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Facebook rolls out news verification tools to everyone in the US

Tue, 03 Apr 2018 14:15:00 -0400

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Facebook has been fighting fake news for a while now, ranking "trusted" sources and demoting "engagement bait" stories. Last October, the company began testing a feature that provided information on article publishers to help people decide which sources were worth reading, trusting and sharing. Now the company is set to roll this out to everyone in the US, along with two more options to give you more context when you see a story in your news feed.

Source: Facebook




Google just made paying for the news dead-simple

Tue, 20 Mar 2018 12:05:00 -0400

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Good journalism is worth paying for, full stop. As part of a larger plan to help valuable reporting thrive in an age where content is a commodity, Google unveiled a new tool for publishers called Subscribe that makes it trivial to -- what else? -- subscribe to premium news services.

Source: Google




BBC game helps kids lead the fight against fake news

Thu, 15 Mar 2018 08:20:00 -0400

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The BBC wants the news consumers of tomorrow to understand and identify fake news, and has launched a game to help them do exactly that. The game, called BBC iReporter, puts young people in the shoes of a newbie BBC journalist about to break their first news story. Players must make all kinds of journalistic choices in pursuit of their scoop. Which sources should they trust? Where should they go to check their facts? Their objective, just like real journalists, is to deliver a tight, credible story against the clock, or face the wrath of their editor.

Source: BBC




Google Bulletin is powered by your hyperlocal news updates

Fri, 26 Jan 2018 14:20:00 -0500

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Google has been toying with the idea of hyperlocal news for a while now. It tested Google Now cards back in 2013 that could display information as close as your neighborhood, for example. The company's latest take, Bulletin, is in testing as an app to create and instantly publish those hyperlocal stories from your phone. Currently only in early access in Nashville and Oakland, Bulletin encourages local journalists and everyday folk to capture a video, take a snapshot and build a story around events wherever they happen.

Via: Slate

Source: Google




Facebook, Google and others add trust icons to tackle fake news

Thu, 16 Nov 2017 09:27:00 -0500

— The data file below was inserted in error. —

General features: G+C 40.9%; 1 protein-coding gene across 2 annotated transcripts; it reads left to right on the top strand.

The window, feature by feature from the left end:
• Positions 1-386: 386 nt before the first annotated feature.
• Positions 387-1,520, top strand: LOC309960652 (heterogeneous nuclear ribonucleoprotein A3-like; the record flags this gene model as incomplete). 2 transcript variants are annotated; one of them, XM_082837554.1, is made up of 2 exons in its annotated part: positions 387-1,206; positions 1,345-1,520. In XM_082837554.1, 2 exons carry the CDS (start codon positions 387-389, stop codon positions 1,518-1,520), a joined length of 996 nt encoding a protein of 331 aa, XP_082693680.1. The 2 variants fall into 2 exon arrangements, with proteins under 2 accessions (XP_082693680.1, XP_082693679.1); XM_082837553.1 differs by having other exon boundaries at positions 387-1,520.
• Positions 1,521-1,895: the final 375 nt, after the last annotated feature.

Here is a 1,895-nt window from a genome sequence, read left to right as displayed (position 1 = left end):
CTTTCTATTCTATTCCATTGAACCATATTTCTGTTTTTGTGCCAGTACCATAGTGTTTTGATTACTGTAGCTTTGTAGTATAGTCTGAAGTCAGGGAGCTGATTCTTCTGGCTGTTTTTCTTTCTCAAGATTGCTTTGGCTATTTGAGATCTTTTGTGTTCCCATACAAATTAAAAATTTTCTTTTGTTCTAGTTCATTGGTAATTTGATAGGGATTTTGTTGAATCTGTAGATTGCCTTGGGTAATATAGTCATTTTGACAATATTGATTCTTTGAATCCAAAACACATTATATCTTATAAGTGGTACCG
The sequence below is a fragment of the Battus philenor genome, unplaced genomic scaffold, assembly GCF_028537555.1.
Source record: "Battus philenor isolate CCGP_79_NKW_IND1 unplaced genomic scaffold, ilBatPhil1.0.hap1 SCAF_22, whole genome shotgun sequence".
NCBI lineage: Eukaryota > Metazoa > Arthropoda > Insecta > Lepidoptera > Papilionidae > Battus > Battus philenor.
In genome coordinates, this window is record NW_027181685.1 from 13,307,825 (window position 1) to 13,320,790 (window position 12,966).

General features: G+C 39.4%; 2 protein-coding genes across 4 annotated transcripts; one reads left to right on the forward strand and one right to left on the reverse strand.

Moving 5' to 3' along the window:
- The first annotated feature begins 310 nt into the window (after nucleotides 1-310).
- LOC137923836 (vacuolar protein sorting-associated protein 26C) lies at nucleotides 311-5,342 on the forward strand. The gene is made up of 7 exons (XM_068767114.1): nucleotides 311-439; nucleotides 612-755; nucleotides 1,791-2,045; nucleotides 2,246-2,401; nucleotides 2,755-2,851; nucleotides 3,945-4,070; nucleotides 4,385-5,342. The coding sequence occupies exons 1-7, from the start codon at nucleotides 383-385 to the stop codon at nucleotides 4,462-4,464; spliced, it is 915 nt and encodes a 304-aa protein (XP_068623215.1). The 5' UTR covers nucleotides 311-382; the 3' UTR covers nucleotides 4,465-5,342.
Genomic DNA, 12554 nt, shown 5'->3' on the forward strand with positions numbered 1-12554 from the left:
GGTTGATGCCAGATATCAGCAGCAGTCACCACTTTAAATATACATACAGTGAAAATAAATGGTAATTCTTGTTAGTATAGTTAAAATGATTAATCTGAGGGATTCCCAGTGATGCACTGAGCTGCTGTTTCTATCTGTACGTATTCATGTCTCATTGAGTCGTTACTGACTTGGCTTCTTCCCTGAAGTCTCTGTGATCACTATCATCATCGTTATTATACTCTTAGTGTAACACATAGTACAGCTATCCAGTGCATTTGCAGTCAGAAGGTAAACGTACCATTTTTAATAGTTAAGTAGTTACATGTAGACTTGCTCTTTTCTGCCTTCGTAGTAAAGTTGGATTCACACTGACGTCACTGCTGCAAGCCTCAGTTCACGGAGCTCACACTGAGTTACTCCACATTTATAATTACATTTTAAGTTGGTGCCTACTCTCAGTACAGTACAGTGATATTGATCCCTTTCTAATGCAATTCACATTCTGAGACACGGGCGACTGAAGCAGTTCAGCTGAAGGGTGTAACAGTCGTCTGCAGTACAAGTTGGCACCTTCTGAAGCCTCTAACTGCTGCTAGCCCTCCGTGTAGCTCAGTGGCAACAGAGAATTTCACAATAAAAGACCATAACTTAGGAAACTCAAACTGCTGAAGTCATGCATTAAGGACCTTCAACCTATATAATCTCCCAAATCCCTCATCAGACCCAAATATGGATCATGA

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More than 75 major news outlets have agreed to use Trust Indicators on their content in a bid to stem the tide of fake news. Facebook, Google, Twitter and Bing will display the indicators on their sites as part of a partnership with The Trust Project, which aims to promote authentic fact-based journalism.

Via: The Verge

Source: The Trust Project, Google, Facebook




Sen. Al Franken slams Facebook and Google's control of the press

Thu, 09 Nov 2017 10:31:00 -0500

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Al Franken has again raised alarms about how Facebook and Google are misusing the "unprecedented power" they wield over how the public gets information. In a speech yesterday, he pointed out that while the firms control 75 percent of all news traffic referrals, both allowed Russia to interfere in US politics despite obvious signals. "The government has a responsibility to ensure that these corporations do not endanger our national security, our democracy or our fundamental freedoms," Franken said.

Via: The Guardian

Source: Facebook




Does social media threaten the illusion of news neutrality?

Fri, 20 Oct 2017 12:00:00 -0400

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For journalists, social media can be a double-edged sword. On the one hand, they can use platforms like Facebook and Twitter to share their opinion on a wide range of matters, from sports to politics. But at the same time, they have to remember to exercise caution, because whatever they say can be taken out of context and have major implications on the publications they work for. If a reader who follows your tweets or Facebook posts doesn't agree with you, that can motivate them to claim your entire newsroom is biased.




Facebook purges thousands of fake profiles ahead of UK election